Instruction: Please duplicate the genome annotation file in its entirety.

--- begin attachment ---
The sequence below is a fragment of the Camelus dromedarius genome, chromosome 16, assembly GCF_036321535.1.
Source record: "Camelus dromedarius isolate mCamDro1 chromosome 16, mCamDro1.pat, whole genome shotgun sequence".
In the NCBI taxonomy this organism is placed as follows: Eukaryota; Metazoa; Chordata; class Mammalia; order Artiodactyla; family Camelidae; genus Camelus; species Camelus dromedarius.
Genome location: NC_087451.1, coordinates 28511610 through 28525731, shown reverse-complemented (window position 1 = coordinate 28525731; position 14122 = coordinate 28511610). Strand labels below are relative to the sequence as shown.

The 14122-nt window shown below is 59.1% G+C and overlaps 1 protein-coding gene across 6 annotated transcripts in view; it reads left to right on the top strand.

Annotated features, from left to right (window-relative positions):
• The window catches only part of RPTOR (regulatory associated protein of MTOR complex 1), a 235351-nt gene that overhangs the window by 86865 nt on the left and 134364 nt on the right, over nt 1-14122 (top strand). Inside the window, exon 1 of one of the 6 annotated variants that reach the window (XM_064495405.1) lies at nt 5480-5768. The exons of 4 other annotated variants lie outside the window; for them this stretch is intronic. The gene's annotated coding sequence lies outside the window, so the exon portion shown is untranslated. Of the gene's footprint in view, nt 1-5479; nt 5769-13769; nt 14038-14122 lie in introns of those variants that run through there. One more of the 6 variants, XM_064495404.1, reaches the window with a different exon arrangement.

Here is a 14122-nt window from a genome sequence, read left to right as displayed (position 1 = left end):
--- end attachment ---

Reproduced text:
The sequence below is a fragment of the Camelus dromedarius genome, chromosome 16, assembly GCF_036321535.1.
Source record: "Camelus dromedarius isolate mCamDro1 chromosome 16, mCamDro1.pat, whole genome shotgun sequence".
In the NCBI taxonomy this organism is placed as follows: Eukaryota; Metazoa; Chordata; class Mammalia; order Artiodactyla; family Camelidae; genus Camelus; species Camelus dromedarius.
Genome location: NC_087451.1, coordinates 28511610 through 28525731, shown reverse-complemented (window position 1 = coordinate 28525731; position 14122 = coordinate 28511610). Strand labels below are relative to the sequence as shown.

The 14122-nt window shown below is 59.1% G+C and overlaps 1 protein-coding gene across 6 annotated transcripts in view; it reads left to right on the top strand.

Annotated features, from left to right (window-relative positions):
• The window catches only part of RPTOR (regulatory associated protein of MTOR complex 1), a 235351-nt gene that overhangs the window by 86865 nt on the left and 134364 nt on the right, over nt 1-14122 (top strand). Inside the window, exon 1 of one of the 6 annotated variants that reach the window (XM_064495405.1) lies at nt 5480-5768. The exons of 4 other annotated variants lie outside the window; for them this stretch is intronic. The gene's annotated coding sequence lies outside the window, so the exon portion shown is untranslated. Of the gene's footprint in view, nt 1-5479; nt 5769-13769; nt 14038-14122 lie in introns of those variants that run through there. One more of the 6 variants, XM_064495404.1, reaches the window with a different exon arrangement.

Here is a 14122-nt window from a genome sequence, read left to right as displayed (position 1 = left end):